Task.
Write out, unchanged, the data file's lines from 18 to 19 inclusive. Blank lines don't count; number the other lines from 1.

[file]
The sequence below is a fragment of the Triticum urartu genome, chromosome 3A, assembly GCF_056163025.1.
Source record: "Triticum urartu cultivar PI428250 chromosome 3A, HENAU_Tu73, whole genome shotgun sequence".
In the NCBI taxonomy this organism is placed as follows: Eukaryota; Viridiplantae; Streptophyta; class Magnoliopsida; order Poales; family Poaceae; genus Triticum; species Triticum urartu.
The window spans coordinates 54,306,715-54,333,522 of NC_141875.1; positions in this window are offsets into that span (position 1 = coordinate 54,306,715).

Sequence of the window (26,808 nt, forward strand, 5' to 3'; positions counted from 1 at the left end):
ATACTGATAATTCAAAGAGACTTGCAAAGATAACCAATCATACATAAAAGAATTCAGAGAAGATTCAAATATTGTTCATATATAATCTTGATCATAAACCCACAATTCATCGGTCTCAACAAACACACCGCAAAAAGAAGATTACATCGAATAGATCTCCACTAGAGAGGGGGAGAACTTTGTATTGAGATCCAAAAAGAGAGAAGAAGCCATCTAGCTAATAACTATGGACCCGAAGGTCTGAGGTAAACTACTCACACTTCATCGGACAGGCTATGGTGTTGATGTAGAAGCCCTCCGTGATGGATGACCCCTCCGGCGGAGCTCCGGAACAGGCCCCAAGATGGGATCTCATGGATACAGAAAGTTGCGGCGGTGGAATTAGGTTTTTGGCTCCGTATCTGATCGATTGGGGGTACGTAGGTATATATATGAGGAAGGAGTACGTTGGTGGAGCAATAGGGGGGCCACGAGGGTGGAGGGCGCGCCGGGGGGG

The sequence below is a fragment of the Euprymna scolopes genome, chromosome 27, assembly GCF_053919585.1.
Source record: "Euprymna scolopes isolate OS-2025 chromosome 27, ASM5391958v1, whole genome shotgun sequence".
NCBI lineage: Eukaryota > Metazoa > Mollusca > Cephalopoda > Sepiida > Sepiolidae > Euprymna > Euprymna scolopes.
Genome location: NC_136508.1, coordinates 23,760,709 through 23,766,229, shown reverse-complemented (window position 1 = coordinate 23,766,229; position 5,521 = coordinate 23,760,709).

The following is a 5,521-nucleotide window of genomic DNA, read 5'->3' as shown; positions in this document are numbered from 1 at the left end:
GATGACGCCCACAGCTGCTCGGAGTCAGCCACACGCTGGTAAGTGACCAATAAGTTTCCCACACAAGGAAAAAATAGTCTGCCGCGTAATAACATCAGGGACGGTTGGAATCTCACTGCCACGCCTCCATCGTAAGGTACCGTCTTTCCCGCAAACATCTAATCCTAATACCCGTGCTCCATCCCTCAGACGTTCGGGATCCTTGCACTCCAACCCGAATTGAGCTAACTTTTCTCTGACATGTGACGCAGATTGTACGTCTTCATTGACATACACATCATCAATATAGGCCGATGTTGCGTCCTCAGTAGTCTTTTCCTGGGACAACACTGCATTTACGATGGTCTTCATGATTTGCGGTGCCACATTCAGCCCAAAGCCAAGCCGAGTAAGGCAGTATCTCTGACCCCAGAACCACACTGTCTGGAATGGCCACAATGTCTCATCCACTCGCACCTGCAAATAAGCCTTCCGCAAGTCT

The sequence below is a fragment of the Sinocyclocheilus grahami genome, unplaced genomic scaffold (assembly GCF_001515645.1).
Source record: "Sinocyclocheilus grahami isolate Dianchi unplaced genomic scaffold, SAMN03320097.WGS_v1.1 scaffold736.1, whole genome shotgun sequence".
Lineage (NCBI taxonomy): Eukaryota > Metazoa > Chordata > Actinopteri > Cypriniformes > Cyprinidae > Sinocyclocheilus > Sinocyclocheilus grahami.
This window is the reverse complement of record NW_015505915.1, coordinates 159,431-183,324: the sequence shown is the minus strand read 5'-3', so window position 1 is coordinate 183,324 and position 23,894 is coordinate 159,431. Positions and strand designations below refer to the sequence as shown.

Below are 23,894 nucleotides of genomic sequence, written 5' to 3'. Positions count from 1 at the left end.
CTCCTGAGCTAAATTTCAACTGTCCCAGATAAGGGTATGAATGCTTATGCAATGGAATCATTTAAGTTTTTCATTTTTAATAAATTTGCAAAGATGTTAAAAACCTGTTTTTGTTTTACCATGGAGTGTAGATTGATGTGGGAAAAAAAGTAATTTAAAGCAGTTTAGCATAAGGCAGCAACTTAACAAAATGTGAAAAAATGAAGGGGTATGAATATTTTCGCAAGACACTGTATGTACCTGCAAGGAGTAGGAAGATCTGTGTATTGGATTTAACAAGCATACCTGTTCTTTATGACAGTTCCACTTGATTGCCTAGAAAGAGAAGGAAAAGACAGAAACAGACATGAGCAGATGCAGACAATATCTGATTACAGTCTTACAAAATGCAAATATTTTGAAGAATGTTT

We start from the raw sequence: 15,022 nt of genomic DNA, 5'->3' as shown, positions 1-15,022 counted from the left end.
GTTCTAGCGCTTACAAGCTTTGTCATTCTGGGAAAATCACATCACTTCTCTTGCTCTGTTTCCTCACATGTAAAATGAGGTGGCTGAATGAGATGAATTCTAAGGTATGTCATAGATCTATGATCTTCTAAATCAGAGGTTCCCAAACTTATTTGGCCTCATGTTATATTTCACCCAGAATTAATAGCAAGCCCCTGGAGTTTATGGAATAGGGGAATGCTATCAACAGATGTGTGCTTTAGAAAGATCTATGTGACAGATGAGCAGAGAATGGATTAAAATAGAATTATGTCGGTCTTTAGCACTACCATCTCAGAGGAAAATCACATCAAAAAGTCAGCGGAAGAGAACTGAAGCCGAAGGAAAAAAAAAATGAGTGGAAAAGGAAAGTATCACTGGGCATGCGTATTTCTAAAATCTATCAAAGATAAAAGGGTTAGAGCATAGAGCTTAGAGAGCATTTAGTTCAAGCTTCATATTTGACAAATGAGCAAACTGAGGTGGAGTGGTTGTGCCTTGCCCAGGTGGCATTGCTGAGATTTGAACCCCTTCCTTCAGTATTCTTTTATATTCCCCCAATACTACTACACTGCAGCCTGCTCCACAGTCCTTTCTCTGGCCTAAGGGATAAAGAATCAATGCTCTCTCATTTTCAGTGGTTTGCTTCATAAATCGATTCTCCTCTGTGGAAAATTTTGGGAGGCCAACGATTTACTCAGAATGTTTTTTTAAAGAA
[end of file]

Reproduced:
CTCCTGAGCTAAATTTCAACTGTCCCAGATAAGGGTATGAATGCTTATGCAATGGAATCATTTAAGTTTTTCATTTTTAATAAATTTGCAAAGATGTTAAAAACCTGTTTTTGTTTTACCATGGAGTGTAGATTGATGTGGGAAAAAAAGTAATTTAAAGCAGTTTAGCATAAGGCAGCAACTTAACAAAATGTGAAAAAATGAAGGGGTATGAATATTTTCGCAAGACACTGTATGTACCTGCAAGGAGTAGGAAGATCTGTGTATTGGATTTAACAAGCATACCTGTTCTTTATGACAGTTCCACTTGATTGCCTAGAAAGAGAAGGAAAAGACAGAAACAGACATGAGCAGATGCAGACAATATCTGATTACAGTCTTACAAAATGCAAATATTTTGAAGAATGTTT

We start from the raw sequence: 15,022 nt of genomic DNA, 5'->3' as shown, positions 1-15,022 counted from the left end.